Home office used for meeting patients, clients, or customers. Alternatively, you may deduct
your home office expenses if you use a home office, exclusively and on a regular basis, and for the
convenience of your employer, to meet or deal with patients, clients, or customers of your employer
in the normal course of your duties as an employee.
Principal place of business. In addition, you may deduct your home office expenses if you use
your home office, exclusively and on a regular basis, as the principal place of business for your work
as an employee, and if you maintain the home office for the convenience of your employer.
While there have been many disputes between IRS and taxpayers about whether taxpayers’ home
offices qualified as their principal places of business, a telecommuter should have no problem
establishing that the home office is his or her principal place of business if the telecommuter does
the most important part of his or her work in the home office, and spends most of his or her work
Exclusive and regular use requirements. As noted above, whether the home office is in a
separate structure or is a principal place of business (which doesn’t have to be in a separate
structure), the home office must be used exclusively and on a regular basis in connection with your
work as an employee.
The exclusive use requirement means that you must use your home office solely for the purpose of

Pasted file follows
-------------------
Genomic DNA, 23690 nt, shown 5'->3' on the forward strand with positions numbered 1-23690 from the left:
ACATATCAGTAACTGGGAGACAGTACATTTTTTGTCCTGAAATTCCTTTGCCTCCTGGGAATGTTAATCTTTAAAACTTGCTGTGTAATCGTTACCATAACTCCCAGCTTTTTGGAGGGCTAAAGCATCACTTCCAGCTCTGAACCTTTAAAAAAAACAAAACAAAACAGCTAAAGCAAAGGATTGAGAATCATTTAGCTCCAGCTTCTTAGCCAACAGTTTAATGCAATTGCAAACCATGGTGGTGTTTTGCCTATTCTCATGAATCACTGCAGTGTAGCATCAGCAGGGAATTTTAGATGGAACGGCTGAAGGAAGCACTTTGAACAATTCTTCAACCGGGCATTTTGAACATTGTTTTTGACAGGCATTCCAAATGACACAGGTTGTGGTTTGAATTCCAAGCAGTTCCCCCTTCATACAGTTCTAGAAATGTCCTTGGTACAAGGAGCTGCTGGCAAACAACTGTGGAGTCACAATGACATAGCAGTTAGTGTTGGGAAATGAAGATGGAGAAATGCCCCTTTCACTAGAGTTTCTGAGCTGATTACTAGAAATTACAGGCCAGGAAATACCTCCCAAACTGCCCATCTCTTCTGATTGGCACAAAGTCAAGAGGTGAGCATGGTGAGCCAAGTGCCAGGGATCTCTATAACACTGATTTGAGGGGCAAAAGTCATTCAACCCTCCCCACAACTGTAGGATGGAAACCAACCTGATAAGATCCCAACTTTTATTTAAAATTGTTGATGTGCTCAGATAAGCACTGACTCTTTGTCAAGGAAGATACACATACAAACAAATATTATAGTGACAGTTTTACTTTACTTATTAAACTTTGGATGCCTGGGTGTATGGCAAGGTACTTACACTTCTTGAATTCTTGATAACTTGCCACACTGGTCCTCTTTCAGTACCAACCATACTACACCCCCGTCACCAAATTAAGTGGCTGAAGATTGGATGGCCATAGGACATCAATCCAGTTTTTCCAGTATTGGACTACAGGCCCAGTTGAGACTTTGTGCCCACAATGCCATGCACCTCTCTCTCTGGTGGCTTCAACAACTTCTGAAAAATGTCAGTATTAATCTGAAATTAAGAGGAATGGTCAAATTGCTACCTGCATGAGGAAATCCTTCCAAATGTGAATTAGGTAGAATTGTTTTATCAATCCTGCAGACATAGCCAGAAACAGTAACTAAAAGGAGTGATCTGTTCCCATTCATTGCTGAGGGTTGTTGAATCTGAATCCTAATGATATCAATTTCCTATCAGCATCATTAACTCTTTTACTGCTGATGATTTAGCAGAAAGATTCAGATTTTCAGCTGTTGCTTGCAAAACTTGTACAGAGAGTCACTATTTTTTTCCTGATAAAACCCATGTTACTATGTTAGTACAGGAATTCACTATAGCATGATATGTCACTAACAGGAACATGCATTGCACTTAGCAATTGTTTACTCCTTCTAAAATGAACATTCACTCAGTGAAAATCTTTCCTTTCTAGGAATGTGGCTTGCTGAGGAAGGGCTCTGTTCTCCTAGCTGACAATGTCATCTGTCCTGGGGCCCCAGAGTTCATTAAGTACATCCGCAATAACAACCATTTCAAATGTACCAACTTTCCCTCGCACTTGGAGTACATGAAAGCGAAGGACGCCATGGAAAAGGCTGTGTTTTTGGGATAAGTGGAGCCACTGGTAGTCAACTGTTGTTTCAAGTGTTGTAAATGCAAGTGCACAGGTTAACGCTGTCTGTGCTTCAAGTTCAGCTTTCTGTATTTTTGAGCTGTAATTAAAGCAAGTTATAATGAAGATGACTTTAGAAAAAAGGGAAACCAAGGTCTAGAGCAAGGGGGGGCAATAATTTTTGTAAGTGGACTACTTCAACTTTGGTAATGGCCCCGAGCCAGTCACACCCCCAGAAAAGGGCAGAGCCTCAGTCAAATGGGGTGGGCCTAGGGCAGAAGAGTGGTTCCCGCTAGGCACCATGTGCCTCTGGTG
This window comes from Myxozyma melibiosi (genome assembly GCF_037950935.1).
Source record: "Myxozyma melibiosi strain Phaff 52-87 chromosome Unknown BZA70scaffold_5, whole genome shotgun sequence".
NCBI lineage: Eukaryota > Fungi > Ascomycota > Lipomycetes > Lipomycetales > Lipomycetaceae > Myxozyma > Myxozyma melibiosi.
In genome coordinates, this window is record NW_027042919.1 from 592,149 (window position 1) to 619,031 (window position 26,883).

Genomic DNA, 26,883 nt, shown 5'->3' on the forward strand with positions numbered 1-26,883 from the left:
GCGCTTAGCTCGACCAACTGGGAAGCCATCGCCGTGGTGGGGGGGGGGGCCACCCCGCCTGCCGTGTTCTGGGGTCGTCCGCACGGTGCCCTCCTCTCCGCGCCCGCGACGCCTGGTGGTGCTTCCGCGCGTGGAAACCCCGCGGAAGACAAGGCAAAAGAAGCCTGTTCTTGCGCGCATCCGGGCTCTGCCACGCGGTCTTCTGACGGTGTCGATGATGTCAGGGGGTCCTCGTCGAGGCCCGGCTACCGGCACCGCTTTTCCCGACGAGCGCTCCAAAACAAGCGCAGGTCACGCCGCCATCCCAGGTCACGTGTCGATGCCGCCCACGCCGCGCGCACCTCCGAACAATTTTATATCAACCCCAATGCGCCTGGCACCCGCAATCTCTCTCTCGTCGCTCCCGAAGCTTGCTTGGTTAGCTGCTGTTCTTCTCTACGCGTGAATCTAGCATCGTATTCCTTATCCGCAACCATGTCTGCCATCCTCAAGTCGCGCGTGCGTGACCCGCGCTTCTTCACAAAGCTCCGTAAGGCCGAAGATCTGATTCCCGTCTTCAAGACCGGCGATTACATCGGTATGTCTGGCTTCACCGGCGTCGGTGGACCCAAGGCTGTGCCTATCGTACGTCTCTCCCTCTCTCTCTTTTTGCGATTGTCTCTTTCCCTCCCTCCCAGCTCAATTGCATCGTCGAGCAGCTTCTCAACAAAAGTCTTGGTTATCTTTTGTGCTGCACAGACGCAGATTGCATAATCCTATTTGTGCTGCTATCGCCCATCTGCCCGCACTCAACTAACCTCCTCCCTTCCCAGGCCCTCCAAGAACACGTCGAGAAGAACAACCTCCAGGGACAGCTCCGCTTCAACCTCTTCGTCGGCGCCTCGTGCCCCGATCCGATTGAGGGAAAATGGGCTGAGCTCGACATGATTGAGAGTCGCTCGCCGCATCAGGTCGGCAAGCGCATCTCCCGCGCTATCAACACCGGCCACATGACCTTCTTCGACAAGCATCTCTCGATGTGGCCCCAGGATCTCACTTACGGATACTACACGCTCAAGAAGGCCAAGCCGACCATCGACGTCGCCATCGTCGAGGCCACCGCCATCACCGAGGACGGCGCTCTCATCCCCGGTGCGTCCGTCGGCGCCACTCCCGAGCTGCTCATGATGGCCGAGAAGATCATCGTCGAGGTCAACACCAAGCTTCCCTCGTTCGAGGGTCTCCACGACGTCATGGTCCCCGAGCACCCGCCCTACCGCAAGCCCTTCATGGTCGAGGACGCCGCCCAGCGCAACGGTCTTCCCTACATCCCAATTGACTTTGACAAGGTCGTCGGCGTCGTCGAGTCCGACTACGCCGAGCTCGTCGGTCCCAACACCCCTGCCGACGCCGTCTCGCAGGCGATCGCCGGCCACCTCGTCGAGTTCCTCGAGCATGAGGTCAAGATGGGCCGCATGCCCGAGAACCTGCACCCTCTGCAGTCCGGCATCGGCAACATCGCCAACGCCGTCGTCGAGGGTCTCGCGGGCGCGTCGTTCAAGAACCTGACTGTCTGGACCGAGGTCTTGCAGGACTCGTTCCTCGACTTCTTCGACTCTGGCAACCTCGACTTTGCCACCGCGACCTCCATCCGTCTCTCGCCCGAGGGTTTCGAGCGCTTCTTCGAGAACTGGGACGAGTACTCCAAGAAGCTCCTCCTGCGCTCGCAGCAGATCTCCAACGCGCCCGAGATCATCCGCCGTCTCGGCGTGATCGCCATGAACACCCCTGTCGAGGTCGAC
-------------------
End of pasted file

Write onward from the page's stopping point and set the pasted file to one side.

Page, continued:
carrying on your work as an employee. Any other use of the home office will result in loss of all
deductions for your home office expenses.
For example, if you work in a spare bedroom that contains your desk, computer, fax, files, etc., and if
you don’t use that bedroom for anything but your work, that room passes the exclusive use test. But
if you also use the room to sleep occasional overnight guests, it fails the exclusive use requirement.
And if you use the room exclusively for work during your regular workday, but the room reverts to
other uses at nights and/or on weekends, it also fails the exclusive use test.
The regular basis requirement means that you must use the home office in carrying on your
business on a continuous, ongoing or recurring basis. Generally, this means a few hours a
week, every week. A few days a month, every month, may do the trick. But occasional, “once-in- a-
while” business use won’t do.
Dennis & Associates can help you figure out whether your home office satisfies the exclusive and
regular use tests, and suggest things you might do to make sure that you do pass these tests. For
example, removing non-business furniture and fixtures, not letting guests use your home office,